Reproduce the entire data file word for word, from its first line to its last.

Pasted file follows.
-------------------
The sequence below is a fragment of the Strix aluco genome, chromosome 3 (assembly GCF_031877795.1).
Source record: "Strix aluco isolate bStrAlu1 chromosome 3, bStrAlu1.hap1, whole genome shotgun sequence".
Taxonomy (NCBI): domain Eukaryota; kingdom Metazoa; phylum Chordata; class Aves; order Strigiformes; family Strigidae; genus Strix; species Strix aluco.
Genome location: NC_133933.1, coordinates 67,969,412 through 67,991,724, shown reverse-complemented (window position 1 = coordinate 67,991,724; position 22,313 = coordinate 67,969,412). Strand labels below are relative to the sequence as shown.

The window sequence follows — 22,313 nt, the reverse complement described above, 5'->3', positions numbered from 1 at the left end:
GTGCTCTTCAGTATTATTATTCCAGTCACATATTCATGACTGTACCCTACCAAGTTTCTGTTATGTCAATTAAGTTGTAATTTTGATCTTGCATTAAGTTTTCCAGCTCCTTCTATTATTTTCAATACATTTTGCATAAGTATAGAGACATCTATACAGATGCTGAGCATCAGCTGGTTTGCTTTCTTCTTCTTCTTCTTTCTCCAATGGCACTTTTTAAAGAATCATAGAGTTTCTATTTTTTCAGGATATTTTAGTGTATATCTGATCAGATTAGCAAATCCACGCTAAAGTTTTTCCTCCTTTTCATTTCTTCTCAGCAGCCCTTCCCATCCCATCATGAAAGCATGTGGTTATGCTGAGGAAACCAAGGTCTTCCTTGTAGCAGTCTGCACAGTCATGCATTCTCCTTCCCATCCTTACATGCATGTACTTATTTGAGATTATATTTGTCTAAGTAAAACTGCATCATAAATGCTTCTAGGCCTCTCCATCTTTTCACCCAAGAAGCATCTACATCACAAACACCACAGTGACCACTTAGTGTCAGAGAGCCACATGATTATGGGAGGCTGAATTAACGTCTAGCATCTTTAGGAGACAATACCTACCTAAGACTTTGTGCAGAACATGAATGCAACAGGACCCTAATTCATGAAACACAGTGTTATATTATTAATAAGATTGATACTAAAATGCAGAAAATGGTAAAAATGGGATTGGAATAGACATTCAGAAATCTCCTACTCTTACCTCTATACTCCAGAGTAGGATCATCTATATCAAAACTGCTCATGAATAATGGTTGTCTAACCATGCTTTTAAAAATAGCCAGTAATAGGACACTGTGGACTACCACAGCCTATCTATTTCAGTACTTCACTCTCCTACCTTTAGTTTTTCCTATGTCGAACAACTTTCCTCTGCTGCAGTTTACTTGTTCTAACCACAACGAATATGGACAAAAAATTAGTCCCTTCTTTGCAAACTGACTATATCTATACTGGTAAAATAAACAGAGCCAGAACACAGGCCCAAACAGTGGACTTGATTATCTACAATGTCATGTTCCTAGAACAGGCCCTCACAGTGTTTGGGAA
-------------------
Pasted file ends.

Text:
The sequence below is a fragment of the Strix aluco genome, chromosome 3 (assembly GCF_031877795.1).
Source record: "Strix aluco isolate bStrAlu1 chromosome 3, bStrAlu1.hap1, whole genome shotgun sequence".
Taxonomy (NCBI): domain Eukaryota; kingdom Metazoa; phylum Chordata; class Aves; order Strigiformes; family Strigidae; genus Strix; species Strix aluco.
Genome location: NC_133933.1, coordinates 67,969,412 through 67,991,724, shown reverse-complemented (window position 1 = coordinate 67,991,724; position 22,313 = coordinate 67,969,412). Strand labels below are relative to the sequence as shown.

The window sequence follows — 22,313 nt, the reverse complement described above, 5'->3', positions numbered from 1 at the left end:
GTGCTCTTCAGTATTATTATTCCAGTCACATATTCATGACTGTACCCTACCAAGTTTCTGTTATGTCAATTAAGTTGTAATTTTGATCTTGCATTAAGTTTTCCAGCTCCTTCTATTATTTTCAATACATTTTGCATAAGTATAGAGACATCTATACAGATGCTGAGCATCAGCTGGTTTGCTTTCTTCTTCTTCTTCTTTCTCCAATGGCACTTTTTAAAGAATCATAGAGTTTCTATTTTTTCAGGATATTTTAGTGTATATCTGATCAGATTAGCAAATCCACGCTAAAGTTTTTCCTCCTTTTCATTTCTTCTCAGCAGCCCTTCCCATCCCATCATGAAAGCATGTGGTTATGCTGAGGAAACCAAGGTCTTCCTTGTAGCAGTCTGCACAGTCATGCATTCTCCTTCCCATCCTTACATGCATGTACTTATTTGAGATTATATTTGTCTAAGTAAAACTGCATCATAAATGCTTCTAGGCCTCTCCATCTTTTCACCCAAGAAGCATCTACATCACAAACACCACAGTGACCACTTAGTGTCAGAGAGCCACATGATTATGGGAGGCTGAATTAACGTCTAGCATCTTTAGGAGACAATACCTACCTAAGACTTTGTGCAGAACATGAATGCAACAGGACCCTAATTCATGAAACACAGTGTTATATTATTAATAAGATTGATACTAAAATGCAGAAAATGGTAAAAATGGGATTGGAATAGACATTCAGAAATCTCCTACTCTTACCTCTATACTCCAGAGTAGGATCATCTATATCAAAACTGCTCATGAATAATGGTTGTCTAACCATGCTTTTAAAAATAGCCAGTAATAGGACACTGTGGACTACCACAGCCTATCTATTTCAGTACTTCACTCTCCTACCTTTAGTTTTTCCTATGTCGAACAACTTTCCTCTGCTGCAGTTTACTTGTTCTAACCACAACGAATATGGACAAAAAATTAGTCCCTTCTTTGCAAACTGACTATATCTATACTGGTAAAATAAACAGAGCCAGAACACAGGCCCAAACAGTGGACTTGATTATCTACAATGTCATGTTCCTAGAACAGGCCCTCACAGTGTTTGGGAA